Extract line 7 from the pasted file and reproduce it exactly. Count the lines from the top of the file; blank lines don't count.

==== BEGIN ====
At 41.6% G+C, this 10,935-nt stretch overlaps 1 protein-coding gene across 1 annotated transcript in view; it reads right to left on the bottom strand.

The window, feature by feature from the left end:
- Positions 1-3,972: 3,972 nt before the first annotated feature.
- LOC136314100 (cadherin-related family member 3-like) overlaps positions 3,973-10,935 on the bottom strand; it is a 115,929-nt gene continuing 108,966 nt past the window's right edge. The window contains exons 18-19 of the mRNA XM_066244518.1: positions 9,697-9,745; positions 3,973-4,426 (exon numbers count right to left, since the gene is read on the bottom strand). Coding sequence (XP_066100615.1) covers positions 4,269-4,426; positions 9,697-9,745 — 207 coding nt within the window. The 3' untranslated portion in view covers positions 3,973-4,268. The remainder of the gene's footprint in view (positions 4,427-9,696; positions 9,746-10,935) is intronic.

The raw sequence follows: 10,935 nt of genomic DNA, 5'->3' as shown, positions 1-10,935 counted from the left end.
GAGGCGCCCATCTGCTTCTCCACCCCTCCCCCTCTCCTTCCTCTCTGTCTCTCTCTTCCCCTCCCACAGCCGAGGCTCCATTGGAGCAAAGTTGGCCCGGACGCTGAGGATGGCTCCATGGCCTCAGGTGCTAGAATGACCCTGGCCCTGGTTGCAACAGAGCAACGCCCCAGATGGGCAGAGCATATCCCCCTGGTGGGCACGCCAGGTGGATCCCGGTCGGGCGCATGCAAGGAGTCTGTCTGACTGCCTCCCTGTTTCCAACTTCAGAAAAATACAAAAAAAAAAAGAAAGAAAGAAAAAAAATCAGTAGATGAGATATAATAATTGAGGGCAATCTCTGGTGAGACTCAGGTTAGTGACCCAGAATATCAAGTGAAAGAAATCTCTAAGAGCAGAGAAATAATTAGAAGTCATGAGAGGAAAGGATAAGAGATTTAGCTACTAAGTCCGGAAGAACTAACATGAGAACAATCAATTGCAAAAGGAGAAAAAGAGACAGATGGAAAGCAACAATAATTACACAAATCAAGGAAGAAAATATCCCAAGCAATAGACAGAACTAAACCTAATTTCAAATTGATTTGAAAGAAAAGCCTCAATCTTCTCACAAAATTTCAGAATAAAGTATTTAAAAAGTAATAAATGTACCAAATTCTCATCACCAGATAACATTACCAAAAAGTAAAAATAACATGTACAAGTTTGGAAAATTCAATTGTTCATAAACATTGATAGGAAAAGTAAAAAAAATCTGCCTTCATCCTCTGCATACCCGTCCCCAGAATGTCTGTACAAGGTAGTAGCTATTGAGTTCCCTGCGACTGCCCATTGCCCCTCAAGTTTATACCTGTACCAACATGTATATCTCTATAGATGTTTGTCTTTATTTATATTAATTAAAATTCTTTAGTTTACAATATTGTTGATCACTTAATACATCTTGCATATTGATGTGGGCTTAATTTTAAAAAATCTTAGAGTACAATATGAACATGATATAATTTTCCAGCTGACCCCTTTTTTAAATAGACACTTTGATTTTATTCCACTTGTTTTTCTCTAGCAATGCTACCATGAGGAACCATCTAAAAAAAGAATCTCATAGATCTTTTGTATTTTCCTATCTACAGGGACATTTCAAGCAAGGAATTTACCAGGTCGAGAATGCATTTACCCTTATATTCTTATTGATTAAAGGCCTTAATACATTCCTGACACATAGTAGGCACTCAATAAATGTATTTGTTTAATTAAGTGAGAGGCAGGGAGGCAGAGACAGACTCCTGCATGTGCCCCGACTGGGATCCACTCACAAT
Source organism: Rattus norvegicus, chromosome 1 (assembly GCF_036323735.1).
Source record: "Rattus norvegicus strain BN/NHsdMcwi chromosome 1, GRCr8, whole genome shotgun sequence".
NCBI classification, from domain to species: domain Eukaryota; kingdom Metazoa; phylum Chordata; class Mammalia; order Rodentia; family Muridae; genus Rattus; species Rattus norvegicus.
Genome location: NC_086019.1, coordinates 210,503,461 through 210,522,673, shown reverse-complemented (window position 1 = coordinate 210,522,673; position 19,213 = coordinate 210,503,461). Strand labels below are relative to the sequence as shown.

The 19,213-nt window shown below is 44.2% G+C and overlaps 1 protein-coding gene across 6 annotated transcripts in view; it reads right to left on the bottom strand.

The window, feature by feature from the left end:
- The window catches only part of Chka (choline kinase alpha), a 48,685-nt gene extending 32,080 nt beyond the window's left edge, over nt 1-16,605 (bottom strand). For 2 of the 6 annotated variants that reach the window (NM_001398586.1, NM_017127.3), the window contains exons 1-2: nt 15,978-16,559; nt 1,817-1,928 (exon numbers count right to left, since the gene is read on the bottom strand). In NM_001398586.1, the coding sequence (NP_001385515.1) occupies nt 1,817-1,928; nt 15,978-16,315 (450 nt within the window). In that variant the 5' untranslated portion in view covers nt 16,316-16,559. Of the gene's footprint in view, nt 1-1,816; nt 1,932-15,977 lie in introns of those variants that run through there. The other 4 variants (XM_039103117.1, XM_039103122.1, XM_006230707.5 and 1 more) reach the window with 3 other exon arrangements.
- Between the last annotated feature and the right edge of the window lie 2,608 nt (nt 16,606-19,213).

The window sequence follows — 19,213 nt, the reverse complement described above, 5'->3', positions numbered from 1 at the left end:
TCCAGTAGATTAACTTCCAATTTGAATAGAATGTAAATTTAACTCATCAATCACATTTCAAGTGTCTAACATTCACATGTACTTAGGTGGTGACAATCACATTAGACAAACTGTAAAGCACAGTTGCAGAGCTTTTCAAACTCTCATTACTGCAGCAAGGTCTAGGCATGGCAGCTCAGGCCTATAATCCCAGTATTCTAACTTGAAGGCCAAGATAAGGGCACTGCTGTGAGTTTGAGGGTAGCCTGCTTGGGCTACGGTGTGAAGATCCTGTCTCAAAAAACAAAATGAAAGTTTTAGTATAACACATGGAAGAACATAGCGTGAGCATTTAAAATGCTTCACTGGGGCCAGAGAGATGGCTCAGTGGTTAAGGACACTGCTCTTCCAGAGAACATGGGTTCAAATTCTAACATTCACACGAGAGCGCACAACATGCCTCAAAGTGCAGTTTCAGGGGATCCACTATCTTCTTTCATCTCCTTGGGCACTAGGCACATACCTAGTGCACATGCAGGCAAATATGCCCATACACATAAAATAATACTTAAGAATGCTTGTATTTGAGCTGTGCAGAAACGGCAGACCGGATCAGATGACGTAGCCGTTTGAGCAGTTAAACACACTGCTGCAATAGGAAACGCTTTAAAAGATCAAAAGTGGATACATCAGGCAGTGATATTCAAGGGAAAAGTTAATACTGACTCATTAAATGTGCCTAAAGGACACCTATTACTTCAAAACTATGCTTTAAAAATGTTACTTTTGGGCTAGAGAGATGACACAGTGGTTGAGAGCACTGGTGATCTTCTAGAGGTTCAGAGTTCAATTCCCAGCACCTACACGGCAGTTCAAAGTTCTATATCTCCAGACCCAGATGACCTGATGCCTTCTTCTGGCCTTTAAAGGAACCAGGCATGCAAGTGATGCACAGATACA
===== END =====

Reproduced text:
Source organism: Rattus norvegicus, chromosome 1 (assembly GCF_036323735.1).